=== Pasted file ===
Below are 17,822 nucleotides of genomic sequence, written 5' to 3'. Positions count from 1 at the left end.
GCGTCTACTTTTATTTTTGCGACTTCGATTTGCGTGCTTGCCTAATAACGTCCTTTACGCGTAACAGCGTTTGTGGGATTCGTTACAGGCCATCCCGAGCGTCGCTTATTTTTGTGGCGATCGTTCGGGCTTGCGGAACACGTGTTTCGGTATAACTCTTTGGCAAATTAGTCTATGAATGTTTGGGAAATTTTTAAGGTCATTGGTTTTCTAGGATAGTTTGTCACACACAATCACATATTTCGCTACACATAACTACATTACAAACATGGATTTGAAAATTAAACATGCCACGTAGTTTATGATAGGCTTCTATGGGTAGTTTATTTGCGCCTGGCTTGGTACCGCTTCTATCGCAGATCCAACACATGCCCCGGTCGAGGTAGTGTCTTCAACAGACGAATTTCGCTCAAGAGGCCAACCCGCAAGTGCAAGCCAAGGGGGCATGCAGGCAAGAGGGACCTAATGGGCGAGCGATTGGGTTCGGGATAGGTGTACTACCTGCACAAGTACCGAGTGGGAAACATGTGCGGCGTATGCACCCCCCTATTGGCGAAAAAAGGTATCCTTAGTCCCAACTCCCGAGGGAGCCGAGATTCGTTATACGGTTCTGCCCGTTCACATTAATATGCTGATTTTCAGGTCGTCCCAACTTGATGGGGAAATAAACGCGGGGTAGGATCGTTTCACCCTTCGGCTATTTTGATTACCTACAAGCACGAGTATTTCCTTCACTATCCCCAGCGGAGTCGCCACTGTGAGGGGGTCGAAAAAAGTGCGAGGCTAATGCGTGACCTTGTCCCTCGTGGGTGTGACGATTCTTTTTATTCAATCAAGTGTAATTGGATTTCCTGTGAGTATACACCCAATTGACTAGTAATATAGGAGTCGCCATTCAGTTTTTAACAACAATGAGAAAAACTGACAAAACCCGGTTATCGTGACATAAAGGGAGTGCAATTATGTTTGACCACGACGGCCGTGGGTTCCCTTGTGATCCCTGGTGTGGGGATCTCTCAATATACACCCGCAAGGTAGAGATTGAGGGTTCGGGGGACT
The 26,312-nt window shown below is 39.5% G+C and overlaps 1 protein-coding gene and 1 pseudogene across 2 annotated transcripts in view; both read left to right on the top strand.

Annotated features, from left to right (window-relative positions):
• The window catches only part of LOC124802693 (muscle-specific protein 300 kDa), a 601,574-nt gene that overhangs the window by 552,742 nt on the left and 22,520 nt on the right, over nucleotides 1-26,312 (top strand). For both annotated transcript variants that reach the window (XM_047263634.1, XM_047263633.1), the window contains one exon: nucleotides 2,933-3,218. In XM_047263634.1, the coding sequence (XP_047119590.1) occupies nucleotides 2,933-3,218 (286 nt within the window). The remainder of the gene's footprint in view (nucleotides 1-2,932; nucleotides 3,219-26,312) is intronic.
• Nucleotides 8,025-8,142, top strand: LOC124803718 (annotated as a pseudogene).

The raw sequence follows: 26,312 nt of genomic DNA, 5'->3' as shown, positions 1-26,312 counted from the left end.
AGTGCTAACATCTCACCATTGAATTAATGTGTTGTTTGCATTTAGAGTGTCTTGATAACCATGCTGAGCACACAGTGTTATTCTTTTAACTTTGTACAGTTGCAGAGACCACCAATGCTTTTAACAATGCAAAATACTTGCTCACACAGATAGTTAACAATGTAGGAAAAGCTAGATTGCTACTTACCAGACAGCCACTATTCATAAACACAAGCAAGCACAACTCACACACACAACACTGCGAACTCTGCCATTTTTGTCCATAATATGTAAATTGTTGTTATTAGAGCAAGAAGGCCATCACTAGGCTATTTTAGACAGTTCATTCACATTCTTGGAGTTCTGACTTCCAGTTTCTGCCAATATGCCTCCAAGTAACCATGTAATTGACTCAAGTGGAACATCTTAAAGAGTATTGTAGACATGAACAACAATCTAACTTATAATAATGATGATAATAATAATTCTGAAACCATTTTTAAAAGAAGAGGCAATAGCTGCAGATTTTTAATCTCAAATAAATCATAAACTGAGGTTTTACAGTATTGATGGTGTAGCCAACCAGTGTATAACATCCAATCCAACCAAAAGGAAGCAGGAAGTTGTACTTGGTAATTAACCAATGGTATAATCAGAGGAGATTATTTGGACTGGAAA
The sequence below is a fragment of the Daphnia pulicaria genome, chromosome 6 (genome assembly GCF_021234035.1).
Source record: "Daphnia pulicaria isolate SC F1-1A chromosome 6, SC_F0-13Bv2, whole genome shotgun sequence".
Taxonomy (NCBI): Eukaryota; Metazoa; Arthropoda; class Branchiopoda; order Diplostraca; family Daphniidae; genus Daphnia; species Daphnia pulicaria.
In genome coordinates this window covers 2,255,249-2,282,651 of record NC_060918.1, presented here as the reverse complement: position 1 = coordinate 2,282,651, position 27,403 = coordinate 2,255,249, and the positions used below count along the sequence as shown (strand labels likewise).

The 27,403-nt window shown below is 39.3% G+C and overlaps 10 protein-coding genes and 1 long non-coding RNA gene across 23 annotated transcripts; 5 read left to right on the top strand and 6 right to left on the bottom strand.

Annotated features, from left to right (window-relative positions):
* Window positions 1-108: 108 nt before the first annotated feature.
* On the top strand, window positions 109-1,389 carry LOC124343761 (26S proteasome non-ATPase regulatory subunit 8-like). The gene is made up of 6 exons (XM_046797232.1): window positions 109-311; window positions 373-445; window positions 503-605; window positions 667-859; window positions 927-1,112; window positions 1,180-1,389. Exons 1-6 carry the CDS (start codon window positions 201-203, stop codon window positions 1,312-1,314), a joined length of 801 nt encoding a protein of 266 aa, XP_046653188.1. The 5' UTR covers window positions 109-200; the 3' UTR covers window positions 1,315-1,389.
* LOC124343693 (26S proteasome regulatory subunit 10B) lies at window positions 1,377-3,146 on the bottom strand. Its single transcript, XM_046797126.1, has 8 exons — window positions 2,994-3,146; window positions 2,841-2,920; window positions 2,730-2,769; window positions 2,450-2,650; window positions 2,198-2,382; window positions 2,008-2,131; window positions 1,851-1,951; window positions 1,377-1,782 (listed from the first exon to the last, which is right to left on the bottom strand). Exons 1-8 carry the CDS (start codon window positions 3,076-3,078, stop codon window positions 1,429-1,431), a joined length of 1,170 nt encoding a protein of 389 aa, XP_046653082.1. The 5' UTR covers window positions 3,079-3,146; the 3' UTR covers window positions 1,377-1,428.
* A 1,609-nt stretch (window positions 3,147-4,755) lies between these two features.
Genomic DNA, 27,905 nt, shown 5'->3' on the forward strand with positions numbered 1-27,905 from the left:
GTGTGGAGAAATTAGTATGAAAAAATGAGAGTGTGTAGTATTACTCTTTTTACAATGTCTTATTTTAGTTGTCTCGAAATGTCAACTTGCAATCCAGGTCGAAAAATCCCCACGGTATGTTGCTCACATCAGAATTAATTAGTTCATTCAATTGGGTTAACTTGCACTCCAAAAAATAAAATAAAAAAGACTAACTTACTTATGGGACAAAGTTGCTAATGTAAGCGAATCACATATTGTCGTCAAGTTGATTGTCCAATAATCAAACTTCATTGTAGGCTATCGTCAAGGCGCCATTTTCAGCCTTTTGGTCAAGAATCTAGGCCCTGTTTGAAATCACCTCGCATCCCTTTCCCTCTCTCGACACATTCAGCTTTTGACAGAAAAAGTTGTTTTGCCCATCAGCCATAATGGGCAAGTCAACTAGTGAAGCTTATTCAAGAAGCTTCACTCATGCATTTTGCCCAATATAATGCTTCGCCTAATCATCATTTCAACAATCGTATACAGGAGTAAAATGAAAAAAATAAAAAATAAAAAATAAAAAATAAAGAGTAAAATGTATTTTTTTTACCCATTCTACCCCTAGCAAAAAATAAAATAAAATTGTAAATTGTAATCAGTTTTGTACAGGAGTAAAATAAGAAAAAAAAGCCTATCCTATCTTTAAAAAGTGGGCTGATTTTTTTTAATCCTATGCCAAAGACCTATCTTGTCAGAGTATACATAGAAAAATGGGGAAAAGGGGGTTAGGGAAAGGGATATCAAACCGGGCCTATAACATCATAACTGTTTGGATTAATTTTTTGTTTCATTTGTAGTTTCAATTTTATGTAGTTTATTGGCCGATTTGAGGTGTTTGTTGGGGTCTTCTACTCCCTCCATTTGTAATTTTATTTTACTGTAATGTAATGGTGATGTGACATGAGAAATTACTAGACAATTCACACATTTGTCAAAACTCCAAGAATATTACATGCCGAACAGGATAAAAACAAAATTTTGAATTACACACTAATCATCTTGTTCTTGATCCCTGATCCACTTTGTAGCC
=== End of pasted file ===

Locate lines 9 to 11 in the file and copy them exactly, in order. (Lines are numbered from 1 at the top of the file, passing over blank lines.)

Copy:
The sequence below is a fragment of the Daphnia pulicaria genome, chromosome 6 (genome assembly GCF_021234035.1).
Source record: "Daphnia pulicaria isolate SC F1-1A chromosome 6, SC_F0-13Bv2, whole genome shotgun sequence".
Taxonomy (NCBI): Eukaryota; Metazoa; Arthropoda; class Branchiopoda; order Diplostraca; family Daphniidae; genus Daphnia; species Daphnia pulicaria.